In Wall Street terms, the trial of Raj Rajaratnam is like Wyatt Earp and Doc Holliday against Johnny Ringo and the Clanton Gang, staging what could be the final showdown at the financial markets’ version of Tombstone.
Should the regulators prevail against the Galleon Group co-founder in the insider trading trial that began this week in New York, it will send a powerful signal to the people at trading desks everywhere to clean up their acts.
But if Rajaratnam wins, the loss for the enforcement side, coupled with the humiliating defeat against former Bear Stearns traders Ralph Cioffi and Matthew Tannin, might sound the death knell for prosecutions against insider trading.
“The case against Raj Rajartnam is so strong, with wiretaps, multiple cooperating witnesses, a really unsympathetic defendant, that I think if the prosecutor loses this case, the insider trading investigation is going to grind to a halt,” says Andrew Stoltmann, a securities lawyer from Chicago with 11 years experience in such cases.
“It would be great news for Wall Street, and I can promise you there are a lot of hedge fund managers and executives watching this trial closely and hoping the prosecutors lose.”
That scenario, in which Rajaratnam goes down in flames and sets the stage for a run against trader chicanery, is the more likely scenario, says Stoltmann, who cites six reasons why the defendant is dead meat:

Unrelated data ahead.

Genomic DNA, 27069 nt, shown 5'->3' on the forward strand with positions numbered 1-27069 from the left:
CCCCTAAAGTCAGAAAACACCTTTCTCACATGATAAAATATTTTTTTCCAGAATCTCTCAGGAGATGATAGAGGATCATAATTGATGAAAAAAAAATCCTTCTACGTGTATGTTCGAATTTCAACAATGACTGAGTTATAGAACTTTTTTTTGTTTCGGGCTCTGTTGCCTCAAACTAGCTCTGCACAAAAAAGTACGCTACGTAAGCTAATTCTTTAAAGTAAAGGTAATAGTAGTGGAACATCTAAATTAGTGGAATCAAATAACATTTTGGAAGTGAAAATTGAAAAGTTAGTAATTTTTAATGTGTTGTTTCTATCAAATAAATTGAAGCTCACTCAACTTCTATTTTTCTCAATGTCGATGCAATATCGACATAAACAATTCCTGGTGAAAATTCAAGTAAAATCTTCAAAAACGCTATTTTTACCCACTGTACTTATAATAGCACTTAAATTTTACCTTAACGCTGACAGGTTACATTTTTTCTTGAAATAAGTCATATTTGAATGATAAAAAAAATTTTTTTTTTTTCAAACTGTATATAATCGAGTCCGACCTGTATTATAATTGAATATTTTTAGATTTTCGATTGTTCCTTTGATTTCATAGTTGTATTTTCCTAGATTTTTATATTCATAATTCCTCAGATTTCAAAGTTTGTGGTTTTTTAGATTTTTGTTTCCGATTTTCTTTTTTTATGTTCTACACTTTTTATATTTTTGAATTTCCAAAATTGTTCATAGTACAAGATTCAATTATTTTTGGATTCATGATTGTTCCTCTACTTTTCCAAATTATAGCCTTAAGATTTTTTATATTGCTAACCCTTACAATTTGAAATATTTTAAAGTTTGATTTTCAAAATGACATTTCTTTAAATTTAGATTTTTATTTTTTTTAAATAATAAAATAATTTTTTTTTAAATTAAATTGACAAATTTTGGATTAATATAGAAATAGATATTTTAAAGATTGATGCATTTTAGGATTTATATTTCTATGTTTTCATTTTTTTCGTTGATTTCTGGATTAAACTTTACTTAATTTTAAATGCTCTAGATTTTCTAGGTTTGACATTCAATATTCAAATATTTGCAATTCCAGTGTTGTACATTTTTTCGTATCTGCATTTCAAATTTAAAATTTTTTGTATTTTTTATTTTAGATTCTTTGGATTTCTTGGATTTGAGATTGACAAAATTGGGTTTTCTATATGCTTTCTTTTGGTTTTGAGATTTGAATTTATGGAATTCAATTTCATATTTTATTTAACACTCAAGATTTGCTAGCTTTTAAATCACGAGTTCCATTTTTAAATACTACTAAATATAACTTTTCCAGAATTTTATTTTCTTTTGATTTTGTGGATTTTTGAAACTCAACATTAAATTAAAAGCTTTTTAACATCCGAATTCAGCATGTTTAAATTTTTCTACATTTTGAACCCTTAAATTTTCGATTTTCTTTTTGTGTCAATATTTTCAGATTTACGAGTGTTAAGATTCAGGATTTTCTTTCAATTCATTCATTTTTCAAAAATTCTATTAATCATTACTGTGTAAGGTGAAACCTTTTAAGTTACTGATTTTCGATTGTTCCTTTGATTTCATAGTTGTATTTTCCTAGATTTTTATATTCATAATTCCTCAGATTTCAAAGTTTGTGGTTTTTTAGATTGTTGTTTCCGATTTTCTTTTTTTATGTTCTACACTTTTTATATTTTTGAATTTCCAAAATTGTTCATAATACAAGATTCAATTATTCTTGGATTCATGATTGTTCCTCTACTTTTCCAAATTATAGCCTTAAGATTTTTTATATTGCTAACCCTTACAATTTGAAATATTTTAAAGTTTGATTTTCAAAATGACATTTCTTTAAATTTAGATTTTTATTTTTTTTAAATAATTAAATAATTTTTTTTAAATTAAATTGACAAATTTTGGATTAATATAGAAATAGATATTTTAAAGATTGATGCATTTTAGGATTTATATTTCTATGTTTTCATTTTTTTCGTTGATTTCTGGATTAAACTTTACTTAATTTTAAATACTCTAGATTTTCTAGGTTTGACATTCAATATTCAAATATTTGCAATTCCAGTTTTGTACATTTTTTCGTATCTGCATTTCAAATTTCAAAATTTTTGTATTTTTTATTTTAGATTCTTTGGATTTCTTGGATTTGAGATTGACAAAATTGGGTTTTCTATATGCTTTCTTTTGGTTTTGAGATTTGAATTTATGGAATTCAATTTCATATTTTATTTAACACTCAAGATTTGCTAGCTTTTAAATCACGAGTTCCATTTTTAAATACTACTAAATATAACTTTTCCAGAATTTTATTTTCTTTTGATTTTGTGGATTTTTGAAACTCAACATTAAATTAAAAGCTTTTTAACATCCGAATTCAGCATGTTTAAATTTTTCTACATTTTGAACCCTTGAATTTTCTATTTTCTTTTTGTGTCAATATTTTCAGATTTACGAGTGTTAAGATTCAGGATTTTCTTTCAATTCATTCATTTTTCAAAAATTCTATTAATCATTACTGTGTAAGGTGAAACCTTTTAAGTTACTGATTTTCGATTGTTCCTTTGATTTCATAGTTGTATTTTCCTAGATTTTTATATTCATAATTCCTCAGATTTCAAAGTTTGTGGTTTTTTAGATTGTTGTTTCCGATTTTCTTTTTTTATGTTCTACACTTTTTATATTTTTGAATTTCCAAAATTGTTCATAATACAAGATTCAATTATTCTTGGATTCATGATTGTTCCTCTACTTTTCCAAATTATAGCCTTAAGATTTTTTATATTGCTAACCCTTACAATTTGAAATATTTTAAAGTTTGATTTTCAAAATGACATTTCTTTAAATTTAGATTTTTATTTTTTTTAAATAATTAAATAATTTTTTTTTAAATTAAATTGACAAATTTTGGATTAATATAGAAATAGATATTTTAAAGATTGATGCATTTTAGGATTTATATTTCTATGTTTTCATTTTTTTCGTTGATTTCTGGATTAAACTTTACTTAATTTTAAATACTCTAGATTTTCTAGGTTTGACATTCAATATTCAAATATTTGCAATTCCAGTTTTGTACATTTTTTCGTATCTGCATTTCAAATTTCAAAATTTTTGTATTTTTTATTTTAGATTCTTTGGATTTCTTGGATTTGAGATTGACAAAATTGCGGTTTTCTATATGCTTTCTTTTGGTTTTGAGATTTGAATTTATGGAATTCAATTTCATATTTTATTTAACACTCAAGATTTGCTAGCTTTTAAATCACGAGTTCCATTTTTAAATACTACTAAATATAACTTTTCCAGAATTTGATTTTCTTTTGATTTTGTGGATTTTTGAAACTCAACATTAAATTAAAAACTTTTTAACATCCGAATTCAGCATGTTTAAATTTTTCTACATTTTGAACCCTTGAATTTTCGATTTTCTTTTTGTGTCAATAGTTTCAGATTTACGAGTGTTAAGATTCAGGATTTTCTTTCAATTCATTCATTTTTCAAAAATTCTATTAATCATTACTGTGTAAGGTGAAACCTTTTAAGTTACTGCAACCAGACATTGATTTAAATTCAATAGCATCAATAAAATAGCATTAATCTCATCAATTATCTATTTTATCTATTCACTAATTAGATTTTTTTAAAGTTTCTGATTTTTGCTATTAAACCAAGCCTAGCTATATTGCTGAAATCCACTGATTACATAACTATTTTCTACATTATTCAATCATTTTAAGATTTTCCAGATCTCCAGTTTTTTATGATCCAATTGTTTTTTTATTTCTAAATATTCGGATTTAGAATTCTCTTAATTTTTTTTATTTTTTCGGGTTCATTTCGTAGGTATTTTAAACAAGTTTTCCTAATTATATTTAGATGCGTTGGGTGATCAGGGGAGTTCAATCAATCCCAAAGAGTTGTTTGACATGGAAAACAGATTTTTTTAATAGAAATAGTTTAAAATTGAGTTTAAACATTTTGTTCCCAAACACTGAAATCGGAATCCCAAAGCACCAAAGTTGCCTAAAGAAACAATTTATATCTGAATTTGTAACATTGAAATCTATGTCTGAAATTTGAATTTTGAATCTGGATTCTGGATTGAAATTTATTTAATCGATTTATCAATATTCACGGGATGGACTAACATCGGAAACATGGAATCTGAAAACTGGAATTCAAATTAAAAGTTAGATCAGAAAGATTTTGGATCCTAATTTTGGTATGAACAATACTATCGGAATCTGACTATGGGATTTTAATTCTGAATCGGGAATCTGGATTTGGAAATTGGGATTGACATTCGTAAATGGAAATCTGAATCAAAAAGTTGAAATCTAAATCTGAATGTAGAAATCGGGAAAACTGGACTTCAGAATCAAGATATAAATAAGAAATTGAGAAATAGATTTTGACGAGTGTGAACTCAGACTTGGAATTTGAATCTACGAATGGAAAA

- The “gold standard” of evidence: Wiretaps of 2,400 conversations with 1,300 friends, associates and accomplices will serve as living proof why gangsters always used to talk on pay phones. Hearing conversations among collaborators and not just dry legal arguments gives jurors the smoking gun they need to convict.
- Cooperating witnesses: The mob tries to leave no rats behind, but Wall Street often isn’t so lucky. Rajaratnam’s old buddies are lining up to dime him out.
- An unsympathetic defendant: Class envy is the order of the day in American politics, and it will be the case in this courtroom. Raj is worth $1.8 billion and lived a Madoffesque opulent lifestyle, giving the jury an ample serving of schadenfreude to exercise.
- Prosecutorial theme that will stick: Similarly, the prosecutors are likely to play the “unbridled greed” card that has proven so effective in the past. A jury likely to consist of blue collar folks in their late 50s will love hearing the plethora of schemes Rajaratnam allegedly cooked up to steal his millions.
- The “mosaic” defense: Rajaratnam’s team is expected to try to inflict death by a thousand cuts on the prosecution. But those types of nuanced arguments can get lost on a jury in such a complicated case.
- Ability to close the deal: The Southern District of New York has a pretty good batting average, winning about 90 percent of its cases. Though Rajaratnam is reported to have a $30 million war chest to fight his legal battle, he’s going up against a pretty tough team. Like Bill Parcells says, you are what your record says you are.
Should Stoltmann prove right, it could be a dark day for the seedy side of Wall Street.
“Prosecutors are a little like bullies. When they get punched in the mouth they tend to go away,” he says. “If they win and they get the conviction in the Galleon case, watch out Wall Street because prosecutors will be on the war path.”
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